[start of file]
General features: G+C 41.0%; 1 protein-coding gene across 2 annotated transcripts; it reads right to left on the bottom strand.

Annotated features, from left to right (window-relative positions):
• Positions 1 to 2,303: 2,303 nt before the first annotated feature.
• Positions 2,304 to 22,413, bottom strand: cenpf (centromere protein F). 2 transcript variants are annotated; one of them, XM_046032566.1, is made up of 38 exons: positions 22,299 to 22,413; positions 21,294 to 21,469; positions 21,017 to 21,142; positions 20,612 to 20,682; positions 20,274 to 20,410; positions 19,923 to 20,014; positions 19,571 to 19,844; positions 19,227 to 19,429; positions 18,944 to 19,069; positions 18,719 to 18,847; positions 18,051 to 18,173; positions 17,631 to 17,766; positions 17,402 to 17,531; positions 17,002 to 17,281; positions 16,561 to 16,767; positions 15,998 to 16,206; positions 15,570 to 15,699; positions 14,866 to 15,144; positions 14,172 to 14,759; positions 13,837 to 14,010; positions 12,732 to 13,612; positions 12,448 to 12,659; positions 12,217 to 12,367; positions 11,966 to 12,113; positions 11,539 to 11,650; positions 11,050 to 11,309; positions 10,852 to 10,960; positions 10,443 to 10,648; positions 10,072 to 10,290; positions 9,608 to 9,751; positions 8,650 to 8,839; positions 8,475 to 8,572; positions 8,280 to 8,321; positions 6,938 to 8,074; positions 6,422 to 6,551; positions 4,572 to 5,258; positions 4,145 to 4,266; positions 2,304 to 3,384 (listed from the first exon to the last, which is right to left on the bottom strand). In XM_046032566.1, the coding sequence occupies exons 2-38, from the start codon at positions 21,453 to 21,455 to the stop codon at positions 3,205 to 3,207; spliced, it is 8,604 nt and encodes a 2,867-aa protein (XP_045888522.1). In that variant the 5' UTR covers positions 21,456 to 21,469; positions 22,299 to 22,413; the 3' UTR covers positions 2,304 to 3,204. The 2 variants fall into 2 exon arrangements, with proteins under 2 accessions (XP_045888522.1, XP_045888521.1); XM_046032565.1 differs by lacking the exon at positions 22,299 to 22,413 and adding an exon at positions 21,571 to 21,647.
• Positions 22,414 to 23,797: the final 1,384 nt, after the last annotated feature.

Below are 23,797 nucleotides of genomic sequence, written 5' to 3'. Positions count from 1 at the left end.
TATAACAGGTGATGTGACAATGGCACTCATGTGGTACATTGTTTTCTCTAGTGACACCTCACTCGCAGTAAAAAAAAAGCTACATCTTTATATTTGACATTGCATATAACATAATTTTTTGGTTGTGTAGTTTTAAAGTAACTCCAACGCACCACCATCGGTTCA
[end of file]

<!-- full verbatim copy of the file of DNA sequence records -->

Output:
General features: G+C 41.0%; 1 protein-coding gene across 2 annotated transcripts; it reads right to left on the bottom strand.

Annotated features, from left to right (window-relative positions):
• Positions 1 to 2,303: 2,303 nt before the first annotated feature.
• Positions 2,304 to 22,413, bottom strand: cenpf (centromere protein F). 2 transcript variants are annotated; one of them, XM_046032566.1, is made up of 38 exons: positions 22,299 to 22,413; positions 21,294 to 21,469; positions 21,017 to 21,142; positions 20,612 to 20,682; positions 20,274 to 20,410; positions 19,923 to 20,014; positions 19,571 to 19,844; positions 19,227 to 19,429; positions 18,944 to 19,069; positions 18,719 to 18,847; positions 18,051 to 18,173; positions 17,631 to 17,766; positions 17,402 to 17,531; positions 17,002 to 17,281; positions 16,561 to 16,767; positions 15,998 to 16,206; positions 15,570 to 15,699; positions 14,866 to 15,144; positions 14,172 to 14,759; positions 13,837 to 14,010; positions 12,732 to 13,612; positions 12,448 to 12,659; positions 12,217 to 12,367; positions 11,966 to 12,113; positions 11,539 to 11,650; positions 11,050 to 11,309; positions 10,852 to 10,960; positions 10,443 to 10,648; positions 10,072 to 10,290; positions 9,608 to 9,751; positions 8,650 to 8,839; positions 8,475 to 8,572; positions 8,280 to 8,321; positions 6,938 to 8,074; positions 6,422 to 6,551; positions 4,572 to 5,258; positions 4,145 to 4,266; positions 2,304 to 3,384 (listed from the first exon to the last, which is right to left on the bottom strand). In XM_046032566.1, the coding sequence occupies exons 2-38, from the start codon at positions 21,453 to 21,455 to the stop codon at positions 3,205 to 3,207; spliced, it is 8,604 nt and encodes a 2,867-aa protein (XP_045888522.1). In that variant the 5' UTR covers positions 21,456 to 21,469; positions 22,299 to 22,413; the 3' UTR covers positions 2,304 to 3,204. The 2 variants fall into 2 exon arrangements, with proteins under 2 accessions (XP_045888522.1, XP_045888521.1); XM_046032565.1 differs by lacking the exon at positions 22,299 to 22,413 and adding an exon at positions 21,571 to 21,647.
• Positions 22,414 to 23,797: the final 1,384 nt, after the last annotated feature.

Below are 23,797 nucleotides of genomic sequence, written 5' to 3'. Positions count from 1 at the left end.
TATAACAGGTGATGTGACAATGGCACTCATGTGGTACATTGTTTTCTCTAGTGACACCTCACTCGCAGTAAAAAAAAAGCTACATCTTTATATTTGACATTGCATATAACATAATTTTTTGGTTGTGTAGTTTTAAAGTAACTCCAACGCACCACCATCGGTTCA